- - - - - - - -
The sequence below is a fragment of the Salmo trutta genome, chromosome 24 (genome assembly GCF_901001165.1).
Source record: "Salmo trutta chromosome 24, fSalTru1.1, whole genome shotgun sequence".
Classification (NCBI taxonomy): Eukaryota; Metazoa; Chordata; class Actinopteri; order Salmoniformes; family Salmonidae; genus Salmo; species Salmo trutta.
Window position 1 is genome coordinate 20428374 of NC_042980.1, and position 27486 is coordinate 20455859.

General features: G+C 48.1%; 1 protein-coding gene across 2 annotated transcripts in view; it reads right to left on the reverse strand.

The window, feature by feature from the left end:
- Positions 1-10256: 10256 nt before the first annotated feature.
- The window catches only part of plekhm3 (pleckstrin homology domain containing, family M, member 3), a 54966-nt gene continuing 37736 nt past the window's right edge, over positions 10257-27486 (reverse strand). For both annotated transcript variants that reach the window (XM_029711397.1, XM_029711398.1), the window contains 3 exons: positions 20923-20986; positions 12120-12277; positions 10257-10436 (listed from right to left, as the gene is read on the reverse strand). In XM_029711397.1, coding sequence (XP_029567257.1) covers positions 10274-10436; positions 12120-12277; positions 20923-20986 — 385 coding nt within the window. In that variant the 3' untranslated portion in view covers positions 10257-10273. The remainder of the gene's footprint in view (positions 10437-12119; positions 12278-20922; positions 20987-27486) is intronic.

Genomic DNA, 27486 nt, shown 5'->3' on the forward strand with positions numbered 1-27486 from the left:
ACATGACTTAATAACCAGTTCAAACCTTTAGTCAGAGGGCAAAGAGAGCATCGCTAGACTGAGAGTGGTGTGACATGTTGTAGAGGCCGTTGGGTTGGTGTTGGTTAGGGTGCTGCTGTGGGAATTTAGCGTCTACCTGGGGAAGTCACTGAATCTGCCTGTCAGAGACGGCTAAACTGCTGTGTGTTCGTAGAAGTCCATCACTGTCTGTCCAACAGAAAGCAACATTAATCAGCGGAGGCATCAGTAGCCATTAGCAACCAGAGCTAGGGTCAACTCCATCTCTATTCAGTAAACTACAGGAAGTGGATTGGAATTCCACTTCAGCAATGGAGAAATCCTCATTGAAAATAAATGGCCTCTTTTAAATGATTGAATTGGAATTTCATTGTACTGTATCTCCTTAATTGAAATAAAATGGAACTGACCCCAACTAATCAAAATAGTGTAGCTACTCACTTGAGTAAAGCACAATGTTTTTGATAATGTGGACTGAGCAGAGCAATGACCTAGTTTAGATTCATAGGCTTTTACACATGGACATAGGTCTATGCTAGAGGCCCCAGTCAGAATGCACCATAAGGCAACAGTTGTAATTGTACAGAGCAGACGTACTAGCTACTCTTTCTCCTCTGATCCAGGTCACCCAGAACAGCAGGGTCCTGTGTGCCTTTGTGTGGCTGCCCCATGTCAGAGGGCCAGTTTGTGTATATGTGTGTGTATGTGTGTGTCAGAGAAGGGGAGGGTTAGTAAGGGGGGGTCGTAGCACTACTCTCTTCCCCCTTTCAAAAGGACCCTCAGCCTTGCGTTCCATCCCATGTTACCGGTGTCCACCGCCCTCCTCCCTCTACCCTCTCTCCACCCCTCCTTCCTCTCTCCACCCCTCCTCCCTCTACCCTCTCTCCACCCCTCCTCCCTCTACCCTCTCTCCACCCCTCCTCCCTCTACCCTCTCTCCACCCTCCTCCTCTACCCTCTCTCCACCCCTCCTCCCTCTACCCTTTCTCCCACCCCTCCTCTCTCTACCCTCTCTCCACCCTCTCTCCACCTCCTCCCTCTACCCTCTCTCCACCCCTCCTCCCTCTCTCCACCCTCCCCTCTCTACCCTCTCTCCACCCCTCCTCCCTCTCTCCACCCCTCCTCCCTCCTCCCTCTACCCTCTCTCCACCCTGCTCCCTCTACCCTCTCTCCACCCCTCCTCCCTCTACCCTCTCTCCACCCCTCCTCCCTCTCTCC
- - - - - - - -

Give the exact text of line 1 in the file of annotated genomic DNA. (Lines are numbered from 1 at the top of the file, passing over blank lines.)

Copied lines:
The sequence below is a fragment of the Salmo trutta genome, chromosome 24 (genome assembly GCF_901001165.1).